Man with his lovely cat lying and relaxing in tent in nature Hiking with cat

Your cat will need to be harness trained and willing to walk on a leash before you embark on a hike or camping trip. This will help you manage where she can go, especially if you have an emergency. Keeping your cat on a leash also helps to protect the local fauna. We also recommend that cats are trained to use a safe space like a cat backpack. Your cat can be placed inside the backpack when she gets tired or frightened on a hike, and as she grows more adventurous, she may even learn to balance on top of the pack or ride on your shoulders.

Acclimating your cat to a harness, leash and backpack is best undertaken gradually, so, start off in the familiar environment of your house and garden, then take short drives, preferably to quiet and secluded spots. Getting her used to being outdoors and comfortable with the sights and sounds is an important step. Initially, your “walks” may consist of letting your cat wander around on a long leash or carrying her in a backpack. Gradually increase the distance of your trips until your cat is comfortable no matter how long it takes or where you go. Finally, practice sleeping in the car or a tent in your backyard. Being patient with your cat while she gets used to these new activities and environments will be your best guarantee of a successful expedition.

tourist on the river bank next to a kayak and a tent walks a ginger red cat on a leash

Don’t expect your cat to know to follow the trail, nor to be interested in following you. The outside world will be far more interesting, and she will want to explore it on her own schedule. A longer, retractable leash can be helpful as it can allows her to fall as much as 6 metres behind you, giving her a feeling of independence. Once she reaches the end of the leash, calling her name, along with a gentle tug, will let her know it is time to catch up. When she reaches you, give her a treat to provide positive reinforcement and to let her know that sticking close by will be rewarded.

 

Before you grab your cat and head for the car, there are some rules and recommendations to keep in mind

  • Most national parks, historic sites or Aboriginal areas do not allow pets on trails and in wilderness areas, for their own protection and that of the local plant and animal life.
  • If you’re taking a cat into an unfamiliar environment, you are responsible for the safety of the cat but also for the environment — so you cannot allow her to go roaming around and hunting animals.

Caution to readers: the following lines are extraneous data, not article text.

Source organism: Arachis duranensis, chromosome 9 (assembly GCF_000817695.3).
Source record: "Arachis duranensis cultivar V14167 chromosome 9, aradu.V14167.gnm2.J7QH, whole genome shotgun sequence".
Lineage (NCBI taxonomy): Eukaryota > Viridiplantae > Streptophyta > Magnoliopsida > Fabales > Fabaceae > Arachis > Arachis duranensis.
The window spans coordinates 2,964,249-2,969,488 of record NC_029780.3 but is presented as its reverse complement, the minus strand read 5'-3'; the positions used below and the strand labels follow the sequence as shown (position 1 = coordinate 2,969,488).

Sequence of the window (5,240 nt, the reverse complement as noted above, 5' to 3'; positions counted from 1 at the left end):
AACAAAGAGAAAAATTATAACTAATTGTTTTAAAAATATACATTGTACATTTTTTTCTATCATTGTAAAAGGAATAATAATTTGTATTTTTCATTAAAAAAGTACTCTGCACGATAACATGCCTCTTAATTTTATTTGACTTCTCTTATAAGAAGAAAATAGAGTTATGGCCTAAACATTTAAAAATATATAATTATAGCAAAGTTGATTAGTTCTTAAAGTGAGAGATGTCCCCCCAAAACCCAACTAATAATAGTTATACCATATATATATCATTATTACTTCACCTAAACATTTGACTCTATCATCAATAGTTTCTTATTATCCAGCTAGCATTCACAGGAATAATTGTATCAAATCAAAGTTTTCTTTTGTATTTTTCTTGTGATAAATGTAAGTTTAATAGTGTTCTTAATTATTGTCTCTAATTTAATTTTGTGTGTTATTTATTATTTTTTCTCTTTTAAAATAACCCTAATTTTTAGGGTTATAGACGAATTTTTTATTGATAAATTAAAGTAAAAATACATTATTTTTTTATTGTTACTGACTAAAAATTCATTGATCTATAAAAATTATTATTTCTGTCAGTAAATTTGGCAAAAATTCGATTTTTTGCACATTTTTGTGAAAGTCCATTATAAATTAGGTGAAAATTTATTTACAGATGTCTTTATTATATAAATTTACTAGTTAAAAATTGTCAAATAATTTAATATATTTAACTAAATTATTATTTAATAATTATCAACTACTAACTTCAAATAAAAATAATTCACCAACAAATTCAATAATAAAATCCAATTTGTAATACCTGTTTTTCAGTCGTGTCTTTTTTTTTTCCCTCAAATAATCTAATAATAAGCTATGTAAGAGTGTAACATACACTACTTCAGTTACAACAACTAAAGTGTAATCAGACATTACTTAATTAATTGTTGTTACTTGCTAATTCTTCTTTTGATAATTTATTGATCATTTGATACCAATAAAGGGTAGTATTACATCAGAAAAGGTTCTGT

• Always keep your cat in sight, make sure she is always harnessed, have an ID tag on the harness, and ensure she is microchipped.

 

The essentials to take with on an outdoor trip with your cat include:

  • Toileting equipment – litter tray, litter, scoop, wipes, garbage bags
  • Food and water – water bottles, cat food (regular or dehydrated), treats, collapsible bowls
  • Harness, spare leash, cat jacket, cat backpack, sleeping bag/blanket

Woman walking with cat in backpack cat looks out of portable carrier bag Travel with pets

Inspirational feline travellers

Having some doubts whether you and your cat are up for the challenge?  Look no further that these 3 feline adventurers and their intrepid humans for inspiration!

 

Van Cat Meow

Willow is a rescue cat who has been travelling around Australia in a campervan with her Tasmanian owner, Richard East, since May 2015. Richard has been documenting their time on the road here and here for years and has also written a book about their adventures called Van Cat Meow.

Van Cat Meow
Van Cat Meow. Source: https://www.vancatmeow.com/wp-content/uploads/2020/12/DSC_2778.jpg

 

Kartika the travelling Bengal cat

Kartika’s owner, Lou Myers, gave up city life to live in the Australian outback where she works as a teacher. In her spare time, she and Kartika enjoy multi-day car trips exploring regional Australia. Lou makes sure that Kartika wears her harness and retractable leash wherever they go, to protect the wildlife. See their story here and follow their adventures here.

Kartika the travelling Bengal cat
Kartika the travelling Bengal cat. Source: https://www.abc.net.au/news/image/12181396-3×2-940×627.jpg

 

Denali – Adventure Cat

Since being rescued from a shelter 5 years ago as a kitten, Denali has been an adventure buddy to his owner Sandra, hiking, kayaking and travelling across the USA together. Sandra is an avid rock-climber and the intrepid pair even go climbing together, Denali riding in a backpack on Sandra’s back. You can follow their adventures here.

Denali adventure cat
Denali adventure cat.  Source: https://cdn.shopify.com/s/files/1/0051/2507/9128/files/153126480_441565177114970_3623744610746170198_n_480x480.jpg?v=1623686878

 

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*Please note, any pet insurance advice provided is general only. Refer to the applicable Product Disclosure Statement for details of Bow Wow Meow Pet Insurance cover.